To assess the effectiveness of a simple, 5-item pediatric sleep screening instrument, the BEARS (B=Bedtime Issues, E=Excessive Daytime Sleepiness, A=Night Awakenings, R=Regularity and Duration of Sleep, S=Snoring) in obtaining sleep-related information and identifying sleep problems in the primary care setting.
Pediatric residents' continuity clinic in a tertiary care children's hospital. Methods: BEARS forms were placed in the medical records of a convenience sample of 2 to 12 year old children presenting for well child visits over the 5 month study period. Sleep-related information recorded in the BEARS visit and in the pre-BEARS visit, which was the subject's most recent previous well child check (WCC), was coded with respect to whether or not a sleep problem was indicated, and whether sleep issues were addressed.
A total of 195 children had both a documented pre-BEARS and BEARS WCC visit. BEARS visits were significantly more likely than the pre-BEARS visits to have any sleep information recorded (98.5% vs. 87.7%, p<0.001), and to have information recorded about bedtime issues (93.3% vs. 7.7%, p<0.001), excessive daytime sleepiness (93.9% vs. 5.6%, p<0.001), snoring (92.8% vs. 7.2%, p<0.001), nighttime awakenings (91.3% vs. 29.2%, p<0.001), and regularity and duration of sleep (65.3% vs. 31.5%, p<0.001). Significantly more sleep problems were identified during the BEARS visits in the domains of bedtime issues (16.3% vs. 4.1%, p<0.001), nighttime awakenings (18.4% vs. 6.8%, p<0.001) and snoring (10.7% vs. 4.6%, p=0.012). Finally, almost twice as many BEARS charts had sleep mentioned in the Impression and Plan (13.1% vs. 7.3%), which approached significance (p=0.07).
The BEARS appears to be a user-friendly pediatric sleep screening tool which significantly increases the amount of sleep information recorded as well as the likelihood of identifying sleep problems in the primary care setting.
"Screening (PCP report) PCPs reported asking several sleep screening questions >75% of visits. 15e30% did not regularly screen for sleep concerns 25e45% used a single question to screen for sleep concerns Fewer than half of PCPs ask youth directly about sleep Minority of PCPs reported screened for snoring (ranging 7.6% for infants to 24% for toddlers) Owens & Dalzell 2005  Screening intervention Included screening tool in medical charts Notable increases in PCP sleep screening practices Abbreviations: PCP ¼ primary care provider. Table 2 Studies examining relevance, prevalence, and rates of encounter of sleep issues in pediatric primary care. "
[Show abstract][Hide abstract] ABSTRACT: Night wakings and bedtime problems in infants and young children are prevalent, persistent, and associated with a variety of impairments in youth and their families. Assessment strategies include clinical interview, sleep diaries, actigraphy, and subjective measures. A number of treatment approaches with varying degrees of empirical support are available, and several novel strategies have been evaluated in recent years. Appropriate sleep scheduling and a bedtime routine are important components of any treatment program.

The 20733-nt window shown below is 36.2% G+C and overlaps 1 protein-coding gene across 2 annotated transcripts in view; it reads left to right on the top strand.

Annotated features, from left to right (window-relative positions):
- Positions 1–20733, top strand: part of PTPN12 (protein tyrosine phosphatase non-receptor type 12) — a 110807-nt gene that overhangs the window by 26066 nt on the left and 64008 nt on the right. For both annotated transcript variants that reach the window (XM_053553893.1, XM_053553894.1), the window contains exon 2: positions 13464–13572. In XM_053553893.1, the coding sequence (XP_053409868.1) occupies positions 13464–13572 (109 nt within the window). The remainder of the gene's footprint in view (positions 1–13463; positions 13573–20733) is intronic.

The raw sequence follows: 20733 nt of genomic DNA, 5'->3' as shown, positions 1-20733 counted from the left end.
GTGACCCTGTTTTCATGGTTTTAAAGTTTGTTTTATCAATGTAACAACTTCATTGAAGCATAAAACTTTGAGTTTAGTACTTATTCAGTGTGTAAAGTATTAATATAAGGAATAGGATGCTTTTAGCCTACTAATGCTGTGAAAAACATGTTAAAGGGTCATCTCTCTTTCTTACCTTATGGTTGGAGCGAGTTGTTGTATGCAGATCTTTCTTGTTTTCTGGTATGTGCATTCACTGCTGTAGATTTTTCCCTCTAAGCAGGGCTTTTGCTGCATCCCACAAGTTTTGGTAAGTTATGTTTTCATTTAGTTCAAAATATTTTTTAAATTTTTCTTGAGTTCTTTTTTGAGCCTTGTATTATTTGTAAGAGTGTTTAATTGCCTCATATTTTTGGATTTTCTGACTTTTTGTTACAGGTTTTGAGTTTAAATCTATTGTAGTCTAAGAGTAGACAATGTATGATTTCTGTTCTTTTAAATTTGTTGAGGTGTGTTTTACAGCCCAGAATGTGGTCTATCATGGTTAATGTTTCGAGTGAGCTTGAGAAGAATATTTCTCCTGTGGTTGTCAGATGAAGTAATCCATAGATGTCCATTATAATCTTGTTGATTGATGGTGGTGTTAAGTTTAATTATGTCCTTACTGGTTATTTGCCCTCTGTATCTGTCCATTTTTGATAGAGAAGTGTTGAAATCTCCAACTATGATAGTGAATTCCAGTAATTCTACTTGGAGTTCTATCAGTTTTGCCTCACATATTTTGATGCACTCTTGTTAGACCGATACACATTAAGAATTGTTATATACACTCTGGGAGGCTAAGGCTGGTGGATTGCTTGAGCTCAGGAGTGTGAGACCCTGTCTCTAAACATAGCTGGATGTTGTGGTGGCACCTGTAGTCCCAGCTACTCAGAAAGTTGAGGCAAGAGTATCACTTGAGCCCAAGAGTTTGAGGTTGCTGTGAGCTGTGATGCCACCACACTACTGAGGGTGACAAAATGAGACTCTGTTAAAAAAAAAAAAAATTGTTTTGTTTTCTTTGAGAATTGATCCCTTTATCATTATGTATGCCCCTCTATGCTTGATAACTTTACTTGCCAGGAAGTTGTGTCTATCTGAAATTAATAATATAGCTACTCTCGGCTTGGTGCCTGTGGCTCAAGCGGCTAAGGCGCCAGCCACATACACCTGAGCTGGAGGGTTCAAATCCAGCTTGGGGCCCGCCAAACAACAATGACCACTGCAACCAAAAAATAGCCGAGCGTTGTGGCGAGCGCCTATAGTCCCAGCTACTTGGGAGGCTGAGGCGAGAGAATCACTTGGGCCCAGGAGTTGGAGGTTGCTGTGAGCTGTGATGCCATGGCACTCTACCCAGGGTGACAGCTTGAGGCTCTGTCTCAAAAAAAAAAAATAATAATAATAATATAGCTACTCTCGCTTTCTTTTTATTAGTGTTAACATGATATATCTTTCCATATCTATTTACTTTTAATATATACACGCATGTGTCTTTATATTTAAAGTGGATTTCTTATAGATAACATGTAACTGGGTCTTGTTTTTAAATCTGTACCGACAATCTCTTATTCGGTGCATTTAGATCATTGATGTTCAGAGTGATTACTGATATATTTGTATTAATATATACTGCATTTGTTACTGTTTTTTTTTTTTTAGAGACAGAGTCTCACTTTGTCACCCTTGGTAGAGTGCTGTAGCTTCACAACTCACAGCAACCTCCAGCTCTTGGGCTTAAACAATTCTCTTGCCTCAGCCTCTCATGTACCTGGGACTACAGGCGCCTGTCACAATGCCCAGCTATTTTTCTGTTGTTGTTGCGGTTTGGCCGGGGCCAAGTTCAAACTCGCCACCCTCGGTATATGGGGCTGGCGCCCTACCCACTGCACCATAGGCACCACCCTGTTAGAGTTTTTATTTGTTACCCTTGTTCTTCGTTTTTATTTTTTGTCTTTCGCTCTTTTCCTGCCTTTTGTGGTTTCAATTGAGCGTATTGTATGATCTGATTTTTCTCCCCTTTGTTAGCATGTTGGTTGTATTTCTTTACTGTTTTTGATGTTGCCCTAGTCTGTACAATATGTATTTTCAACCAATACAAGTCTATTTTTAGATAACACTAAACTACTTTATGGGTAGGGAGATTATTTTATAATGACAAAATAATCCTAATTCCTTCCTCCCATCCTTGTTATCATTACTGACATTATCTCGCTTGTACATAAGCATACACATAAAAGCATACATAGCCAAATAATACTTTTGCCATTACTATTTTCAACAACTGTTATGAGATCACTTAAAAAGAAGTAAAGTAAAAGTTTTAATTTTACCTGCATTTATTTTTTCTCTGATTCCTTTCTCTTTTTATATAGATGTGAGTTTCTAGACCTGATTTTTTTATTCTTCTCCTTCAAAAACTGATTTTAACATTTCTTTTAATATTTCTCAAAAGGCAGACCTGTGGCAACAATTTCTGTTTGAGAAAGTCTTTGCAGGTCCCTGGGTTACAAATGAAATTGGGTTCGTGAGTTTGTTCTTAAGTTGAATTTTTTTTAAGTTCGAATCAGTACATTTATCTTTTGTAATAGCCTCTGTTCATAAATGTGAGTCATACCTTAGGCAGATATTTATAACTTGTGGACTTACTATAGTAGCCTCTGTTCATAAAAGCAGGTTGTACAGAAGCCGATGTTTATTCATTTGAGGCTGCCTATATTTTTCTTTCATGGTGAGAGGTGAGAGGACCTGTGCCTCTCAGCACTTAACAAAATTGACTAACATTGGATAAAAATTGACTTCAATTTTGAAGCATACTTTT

"and inattention), screening for such conditions is an essential component in the assessment of children with symptoms of inattention or hyperactivity.50 Sleep assessments during the ADHD diagnostic process are feasible in primary care settings through brief screening tools (eg, BEARS51 [B = bedtime issues, E = excessive daytime sleepiness, A = night awakenings, R = regularity and duration of sleep, S = snoring]) and parent report surveys (eg, Pediatric Sleep Questionnaire,52 Child Sleep Habit Questionnaire53). A review of sleep problems should occur during the baseline assessment (ie, when diagnosing ADHD), as well as on an ongoing basis during the management of the disorder.51 "
[Show abstract][Hide abstract] ABSTRACT: Attention-deficit/hyperactivity disorder (ADHD) is often associated with comorbid sleep disturbances. Sleep disturbances may be a risk factor for development of the disorder, a symptom of the disorder, or a comorbid condition affected by a similar psychopathology. Various studies have examined the impact of sleep deprivation on the presence/exacerbation of ADHD symptomology, as well as longitudinal and concurrent associations between different sleep disturbances and ADHD, yet the notion of sleep disturbances as a predecessor to ADHD remains unclear. As such, this review examines the evidence for sleep disturbances as a risk factor for the development of ADHD, as well as the mechanisms underlying the association between sleep patterns and ADHD. Additionally, clinical implications regarding the comorbid nature of sleep disturbances and ADHD will be considered.
Nature and Science of Sleep 05/2012; 4:73-80. DOI:10.2147/NSS.S31269
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